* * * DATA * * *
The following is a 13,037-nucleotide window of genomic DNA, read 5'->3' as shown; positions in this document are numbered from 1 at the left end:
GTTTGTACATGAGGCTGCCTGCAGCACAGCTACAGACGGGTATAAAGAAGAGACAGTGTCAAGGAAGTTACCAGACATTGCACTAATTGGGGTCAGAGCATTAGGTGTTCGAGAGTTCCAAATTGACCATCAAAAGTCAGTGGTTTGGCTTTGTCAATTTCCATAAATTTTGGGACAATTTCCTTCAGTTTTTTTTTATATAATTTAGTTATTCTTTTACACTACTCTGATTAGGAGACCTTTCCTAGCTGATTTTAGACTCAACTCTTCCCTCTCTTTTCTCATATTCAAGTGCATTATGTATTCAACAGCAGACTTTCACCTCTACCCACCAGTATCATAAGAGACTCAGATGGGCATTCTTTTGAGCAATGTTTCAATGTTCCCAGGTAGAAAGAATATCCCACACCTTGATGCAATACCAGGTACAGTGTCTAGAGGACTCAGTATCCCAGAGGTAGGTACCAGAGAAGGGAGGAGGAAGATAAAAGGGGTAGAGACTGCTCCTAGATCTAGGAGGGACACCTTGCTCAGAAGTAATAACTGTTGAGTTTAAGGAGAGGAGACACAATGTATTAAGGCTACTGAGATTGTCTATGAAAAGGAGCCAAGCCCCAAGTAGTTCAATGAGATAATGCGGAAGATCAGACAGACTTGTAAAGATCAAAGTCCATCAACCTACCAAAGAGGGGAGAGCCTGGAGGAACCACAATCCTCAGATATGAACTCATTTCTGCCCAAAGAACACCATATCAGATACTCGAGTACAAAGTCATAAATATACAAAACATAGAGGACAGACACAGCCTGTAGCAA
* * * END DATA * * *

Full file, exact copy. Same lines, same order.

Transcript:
The following is a 13,037-nucleotide window of genomic DNA, read 5'->3' as shown; positions in this document are numbered from 1 at the left end:
GTTTGTACATGAGGCTGCCTGCAGCACAGCTACAGACGGGTATAAAGAAGAGACAGTGTCAAGGAAGTTACCAGACATTGCACTAATTGGGGTCAGAGCATTAGGTGTTCGAGAGTTCCAAATTGACCATCAAAAGTCAGTGGTTTGGCTTTGTCAATTTCCATAAATTTTGGGACAATTTCCTTCAGTTTTTTTTTATATAATTTAGTTATTCTTTTACACTACTCTGATTAGGAGACCTTTCCTAGCTGATTTTAGACTCAACTCTTCCCTCTCTTTTCTCATATTCAAGTGCATTATGTATTCAACAGCAGACTTTCACCTCTACCCACCAGTATCATAAGAGACTCAGATGGGCATTCTTTTGAGCAATGTTTCAATGTTCCCAGGTAGAAAGAATATCCCACACCTTGATGCAATACCAGGTACAGTGTCTAGAGGACTCAGTATCCCAGAGGTAGGTACCAGAGAAGGGAGGAGGAAGATAAAAGGGGTAGAGACTGCTCCTAGATCTAGGAGGGACACCTTGCTCAGAAGTAATAACTGTTGAGTTTAAGGAGAGGAGACACAATGTATTAAGGCTACTGAGATTGTCTATGAAAAGGAGCCAAGCCCCAAGTAGTTCAATGAGATAATGCGGAAGATCAGACAGACTTGTAAAGATCAAAGTCCATCAACCTACCAAAGAGGGGAGAGCCTGGAGGAACCACAATCCTCAGATATGAACTCATTTCTGCCCAAAGAACACCATATCAGATACTCGAGTACAAAGTCATAAATATACAAAACATAGAGGACAGACACAGCCTGTAGCAA